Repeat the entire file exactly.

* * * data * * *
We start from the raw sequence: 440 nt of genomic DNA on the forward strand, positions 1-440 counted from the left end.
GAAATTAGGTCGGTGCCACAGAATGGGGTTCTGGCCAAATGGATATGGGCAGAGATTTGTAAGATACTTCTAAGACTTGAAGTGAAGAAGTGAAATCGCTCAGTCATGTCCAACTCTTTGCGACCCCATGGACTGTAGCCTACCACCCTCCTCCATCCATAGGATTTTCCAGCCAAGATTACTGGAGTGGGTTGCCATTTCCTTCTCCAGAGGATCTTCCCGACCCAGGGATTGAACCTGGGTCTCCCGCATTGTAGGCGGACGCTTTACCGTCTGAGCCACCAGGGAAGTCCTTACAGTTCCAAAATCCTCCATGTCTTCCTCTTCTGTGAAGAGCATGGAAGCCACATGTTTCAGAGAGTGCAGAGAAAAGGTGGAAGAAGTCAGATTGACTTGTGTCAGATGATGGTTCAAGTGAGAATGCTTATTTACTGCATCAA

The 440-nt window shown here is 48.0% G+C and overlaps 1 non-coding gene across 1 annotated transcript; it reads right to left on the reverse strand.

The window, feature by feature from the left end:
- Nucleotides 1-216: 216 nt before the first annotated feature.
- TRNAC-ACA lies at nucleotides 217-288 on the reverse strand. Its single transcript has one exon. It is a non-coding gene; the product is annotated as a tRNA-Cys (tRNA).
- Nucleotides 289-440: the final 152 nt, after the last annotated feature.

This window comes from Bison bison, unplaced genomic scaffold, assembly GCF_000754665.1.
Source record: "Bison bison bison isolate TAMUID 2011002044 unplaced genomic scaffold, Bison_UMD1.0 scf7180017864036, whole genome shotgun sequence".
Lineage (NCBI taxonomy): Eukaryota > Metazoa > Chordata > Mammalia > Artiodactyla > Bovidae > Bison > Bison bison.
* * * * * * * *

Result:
We start from the raw sequence: 440 nt of genomic DNA on the forward strand, positions 1-440 counted from the left end.
GAAATTAGGTCGGTGCCACAGAATGGGGTTCTGGCCAAATGGATATGGGCAGAGATTTGTAAGATACTTCTAAGACTTGAAGTGAAGAAGTGAAATCGCTCAGTCATGTCCAACTCTTTGCGACCCCATGGACTGTAGCCTACCACCCTCCTCCATCCATAGGATTTTCCAGCCAAGATTACTGGAGTGGGTTGCCATTTCCTTCTCCAGAGGATCTTCCCGACCCAGGGATTGAACCTGGGTCTCCCGCATTGTAGGCGGACGCTTTACCGTCTGAGCCACCAGGGAAGTCCTTACAGTTCCAAAATCCTCCATGTCTTCCTCTTCTGTGAAGAGCATGGAAGCCACATGTTTCAGAGAGTGCAGAGAAAAGGTGGAAGAAGTCAGATTGACTTGTGTCAGATGATGGTTCAAGTGAGAATGCTTATTTACTGCATCAA

The 440-nt window shown here is 48.0% G+C and overlaps 1 non-coding gene across 1 annotated transcript; it reads right to left on the reverse strand.

The window, feature by feature from the left end:
- Nucleotides 1-216: 216 nt before the first annotated feature.
- TRNAC-ACA lies at nucleotides 217-288 on the reverse strand. Its single transcript has one exon. It is a non-coding gene; the product is annotated as a tRNA-Cys (tRNA).
- Nucleotides 289-440: the final 152 nt, after the last annotated feature.

This window comes from Bison bison, unplaced genomic scaffold, assembly GCF_000754665.1.
Source record: "Bison bison bison isolate TAMUID 2011002044 unplaced genomic scaffold, Bison_UMD1.0 scf7180017864036, whole genome shotgun sequence".
Lineage (NCBI taxonomy): Eukaryota > Metazoa > Chordata > Mammalia > Artiodactyla > Bovidae > Bison > Bison bison.